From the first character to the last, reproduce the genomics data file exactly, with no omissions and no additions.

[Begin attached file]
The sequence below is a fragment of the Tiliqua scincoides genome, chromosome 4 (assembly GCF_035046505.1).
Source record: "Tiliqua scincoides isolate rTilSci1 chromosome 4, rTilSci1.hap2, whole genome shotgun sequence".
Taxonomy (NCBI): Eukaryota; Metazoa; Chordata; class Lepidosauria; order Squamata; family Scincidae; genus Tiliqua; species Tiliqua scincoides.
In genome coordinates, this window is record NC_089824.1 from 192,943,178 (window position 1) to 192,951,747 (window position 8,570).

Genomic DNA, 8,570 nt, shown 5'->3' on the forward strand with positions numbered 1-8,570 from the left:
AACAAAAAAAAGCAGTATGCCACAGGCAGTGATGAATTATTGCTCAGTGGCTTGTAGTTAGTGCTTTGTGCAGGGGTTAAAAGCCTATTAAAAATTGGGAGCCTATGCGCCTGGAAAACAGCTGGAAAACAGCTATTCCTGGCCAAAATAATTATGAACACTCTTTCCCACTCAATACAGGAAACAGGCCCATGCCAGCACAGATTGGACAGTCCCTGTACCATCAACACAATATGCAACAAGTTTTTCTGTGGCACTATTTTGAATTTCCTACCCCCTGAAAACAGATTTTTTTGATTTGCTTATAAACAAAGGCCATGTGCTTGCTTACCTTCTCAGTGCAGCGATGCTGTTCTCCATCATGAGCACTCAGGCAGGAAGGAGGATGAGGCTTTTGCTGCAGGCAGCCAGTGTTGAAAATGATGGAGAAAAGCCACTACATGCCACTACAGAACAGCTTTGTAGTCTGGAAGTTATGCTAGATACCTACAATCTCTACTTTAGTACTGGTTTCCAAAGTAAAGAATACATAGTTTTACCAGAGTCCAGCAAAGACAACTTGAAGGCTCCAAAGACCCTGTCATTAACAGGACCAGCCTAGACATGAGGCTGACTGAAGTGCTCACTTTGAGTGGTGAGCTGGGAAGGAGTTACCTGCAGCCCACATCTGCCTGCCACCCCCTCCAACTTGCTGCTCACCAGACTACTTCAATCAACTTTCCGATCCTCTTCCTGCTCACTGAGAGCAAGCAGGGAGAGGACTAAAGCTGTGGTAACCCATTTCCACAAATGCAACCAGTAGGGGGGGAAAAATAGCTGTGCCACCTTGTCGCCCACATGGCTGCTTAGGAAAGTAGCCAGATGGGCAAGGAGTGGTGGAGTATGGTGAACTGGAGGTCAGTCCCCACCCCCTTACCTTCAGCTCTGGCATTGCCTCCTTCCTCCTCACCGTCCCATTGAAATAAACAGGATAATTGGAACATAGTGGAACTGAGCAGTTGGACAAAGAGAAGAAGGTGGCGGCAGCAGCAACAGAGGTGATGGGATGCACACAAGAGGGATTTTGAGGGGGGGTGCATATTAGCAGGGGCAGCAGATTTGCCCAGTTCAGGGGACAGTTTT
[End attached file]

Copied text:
The sequence below is a fragment of the Tiliqua scincoides genome, chromosome 4 (assembly GCF_035046505.1).
Source record: "Tiliqua scincoides isolate rTilSci1 chromosome 4, rTilSci1.hap2, whole genome shotgun sequence".
Taxonomy (NCBI): Eukaryota; Metazoa; Chordata; class Lepidosauria; order Squamata; family Scincidae; genus Tiliqua; species Tiliqua scincoides.
In genome coordinates, this window is record NC_089824.1 from 192,943,178 (window position 1) to 192,951,747 (window position 8,570).

Genomic DNA, 8,570 nt, shown 5'->3' on the forward strand with positions numbered 1-8,570 from the left:
AACAAAAAAAAGCAGTATGCCACAGGCAGTGATGAATTATTGCTCAGTGGCTTGTAGTTAGTGCTTTGTGCAGGGGTTAAAAGCCTATTAAAAATTGGGAGCCTATGCGCCTGGAAAACAGCTGGAAAACAGCTATTCCTGGCCAAAATAATTATGAACACTCTTTCCCACTCAATACAGGAAACAGGCCCATGCCAGCACAGATTGGACAGTCCCTGTACCATCAACACAATATGCAACAAGTTTTTCTGTGGCACTATTTTGAATTTCCTACCCCCTGAAAACAGATTTTTTTGATTTGCTTATAAACAAAGGCCATGTGCTTGCTTACCTTCTCAGTGCAGCGATGCTGTTCTCCATCATGAGCACTCAGGCAGGAAGGAGGATGAGGCTTTTGCTGCAGGCAGCCAGTGTTGAAAATGATGGAGAAAAGCCACTACATGCCACTACAGAACAGCTTTGTAGTCTGGAAGTTATGCTAGATACCTACAATCTCTACTTTAGTACTGGTTTCCAAAGTAAAGAATACATAGTTTTACCAGAGTCCAGCAAAGACAACTTGAAGGCTCCAAAGACCCTGTCATTAACAGGACCAGCCTAGACATGAGGCTGACTGAAGTGCTCACTTTGAGTGGTGAGCTGGGAAGGAGTTACCTGCAGCCCACATCTGCCTGCCACCCCCTCCAACTTGCTGCTCACCAGACTACTTCAATCAACTTTCCGATCCTCTTCCTGCTCACTGAGAGCAAGCAGGGAGAGGACTAAAGCTGTGGTAACCCATTTCCACAAATGCAACCAGTAGGGGGGGAAAAATAGCTGTGCCACCTTGTCGCCCACATGGCTGCTTAGGAAAGTAGCCAGATGGGCAAGGAGTGGTGGAGTATGGTGAACTGGAGGTCAGTCCCCACCCCCTTACCTTCAGCTCTGGCATTGCCTCCTTCCTCCTCACCGTCCCATTGAAATAAACAGGATAATTGGAACATAGTGGAACTGAGCAGTTGGACAAAGAGAAGAAGGTGGCGGCAGCAGCAACAGAGGTGATGGGATGCACACAAGAGGGATTTTGAGGGGGGGTGCATATTAGCAGGGGCAGCAGATTTGCCCAGTTCAGGGGACAGTTTT